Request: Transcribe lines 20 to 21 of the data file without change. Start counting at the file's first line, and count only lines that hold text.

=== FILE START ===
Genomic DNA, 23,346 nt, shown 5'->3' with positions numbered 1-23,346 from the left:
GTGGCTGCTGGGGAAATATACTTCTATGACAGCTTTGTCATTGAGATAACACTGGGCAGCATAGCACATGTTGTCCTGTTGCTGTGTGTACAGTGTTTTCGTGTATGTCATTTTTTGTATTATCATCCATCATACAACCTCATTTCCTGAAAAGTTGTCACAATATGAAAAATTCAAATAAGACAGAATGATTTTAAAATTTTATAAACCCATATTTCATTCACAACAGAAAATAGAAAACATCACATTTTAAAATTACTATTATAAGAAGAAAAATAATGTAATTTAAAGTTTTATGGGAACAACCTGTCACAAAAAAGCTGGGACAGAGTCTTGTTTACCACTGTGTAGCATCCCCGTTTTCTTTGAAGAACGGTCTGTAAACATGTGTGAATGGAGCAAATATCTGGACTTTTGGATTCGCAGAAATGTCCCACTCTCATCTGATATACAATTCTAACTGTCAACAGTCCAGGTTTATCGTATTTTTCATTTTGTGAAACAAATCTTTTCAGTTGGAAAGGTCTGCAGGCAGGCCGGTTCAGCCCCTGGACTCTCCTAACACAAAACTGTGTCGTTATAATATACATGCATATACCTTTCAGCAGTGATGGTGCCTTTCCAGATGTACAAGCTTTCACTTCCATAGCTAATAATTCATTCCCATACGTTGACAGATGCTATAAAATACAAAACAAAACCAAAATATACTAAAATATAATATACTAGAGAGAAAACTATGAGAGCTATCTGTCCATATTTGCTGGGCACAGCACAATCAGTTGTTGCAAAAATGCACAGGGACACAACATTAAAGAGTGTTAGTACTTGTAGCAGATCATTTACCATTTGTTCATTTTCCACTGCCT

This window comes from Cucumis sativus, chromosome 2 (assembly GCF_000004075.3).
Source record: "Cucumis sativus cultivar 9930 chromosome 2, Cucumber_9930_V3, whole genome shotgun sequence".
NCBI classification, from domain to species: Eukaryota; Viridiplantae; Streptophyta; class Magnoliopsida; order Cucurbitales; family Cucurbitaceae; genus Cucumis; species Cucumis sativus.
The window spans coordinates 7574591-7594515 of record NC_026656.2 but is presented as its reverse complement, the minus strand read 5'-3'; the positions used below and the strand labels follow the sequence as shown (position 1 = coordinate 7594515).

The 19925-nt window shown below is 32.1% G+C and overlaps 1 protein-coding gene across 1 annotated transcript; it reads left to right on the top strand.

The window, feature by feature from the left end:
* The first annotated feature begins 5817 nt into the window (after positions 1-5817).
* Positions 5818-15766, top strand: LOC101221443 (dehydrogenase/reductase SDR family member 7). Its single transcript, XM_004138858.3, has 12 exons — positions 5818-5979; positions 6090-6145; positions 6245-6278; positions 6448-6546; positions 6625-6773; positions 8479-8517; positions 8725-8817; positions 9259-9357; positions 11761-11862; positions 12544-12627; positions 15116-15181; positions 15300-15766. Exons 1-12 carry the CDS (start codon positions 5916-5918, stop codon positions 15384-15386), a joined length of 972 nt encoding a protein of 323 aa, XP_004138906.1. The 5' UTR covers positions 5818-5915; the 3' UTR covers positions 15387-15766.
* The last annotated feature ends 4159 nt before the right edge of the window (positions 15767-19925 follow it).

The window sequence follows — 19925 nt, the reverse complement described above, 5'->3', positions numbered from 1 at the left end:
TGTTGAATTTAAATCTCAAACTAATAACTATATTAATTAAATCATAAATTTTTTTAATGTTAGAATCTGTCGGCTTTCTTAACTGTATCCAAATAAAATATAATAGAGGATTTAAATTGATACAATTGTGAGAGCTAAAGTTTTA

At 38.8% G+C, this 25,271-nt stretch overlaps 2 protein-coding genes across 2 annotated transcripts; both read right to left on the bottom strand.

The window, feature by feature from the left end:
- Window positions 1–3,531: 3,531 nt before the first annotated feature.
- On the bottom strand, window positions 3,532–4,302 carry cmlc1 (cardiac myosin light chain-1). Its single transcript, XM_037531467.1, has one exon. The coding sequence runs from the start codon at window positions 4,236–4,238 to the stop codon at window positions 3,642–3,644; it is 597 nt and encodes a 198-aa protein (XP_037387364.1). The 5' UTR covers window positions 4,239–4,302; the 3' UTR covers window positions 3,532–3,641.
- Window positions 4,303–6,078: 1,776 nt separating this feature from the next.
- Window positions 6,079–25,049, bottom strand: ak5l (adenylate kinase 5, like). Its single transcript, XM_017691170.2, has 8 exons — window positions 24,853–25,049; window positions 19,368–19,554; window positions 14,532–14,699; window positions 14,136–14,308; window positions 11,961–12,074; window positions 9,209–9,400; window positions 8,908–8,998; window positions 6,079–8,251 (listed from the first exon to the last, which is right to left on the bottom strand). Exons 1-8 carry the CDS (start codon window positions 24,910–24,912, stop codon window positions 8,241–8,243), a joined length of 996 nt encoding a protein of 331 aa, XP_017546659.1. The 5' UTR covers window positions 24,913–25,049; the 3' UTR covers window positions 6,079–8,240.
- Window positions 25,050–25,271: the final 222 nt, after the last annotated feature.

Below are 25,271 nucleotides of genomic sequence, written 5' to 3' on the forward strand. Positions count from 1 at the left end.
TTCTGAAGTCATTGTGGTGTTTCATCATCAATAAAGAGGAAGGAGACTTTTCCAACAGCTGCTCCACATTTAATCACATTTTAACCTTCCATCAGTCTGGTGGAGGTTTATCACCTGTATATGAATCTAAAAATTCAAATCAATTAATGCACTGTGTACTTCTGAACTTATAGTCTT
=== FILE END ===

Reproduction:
- Window positions 25,050–25,271: the final 222 nt, after the last annotated feature.

Below are 25,271 nucleotides of genomic sequence, written 5' to 3' on the forward strand. Positions count from 1 at the left end.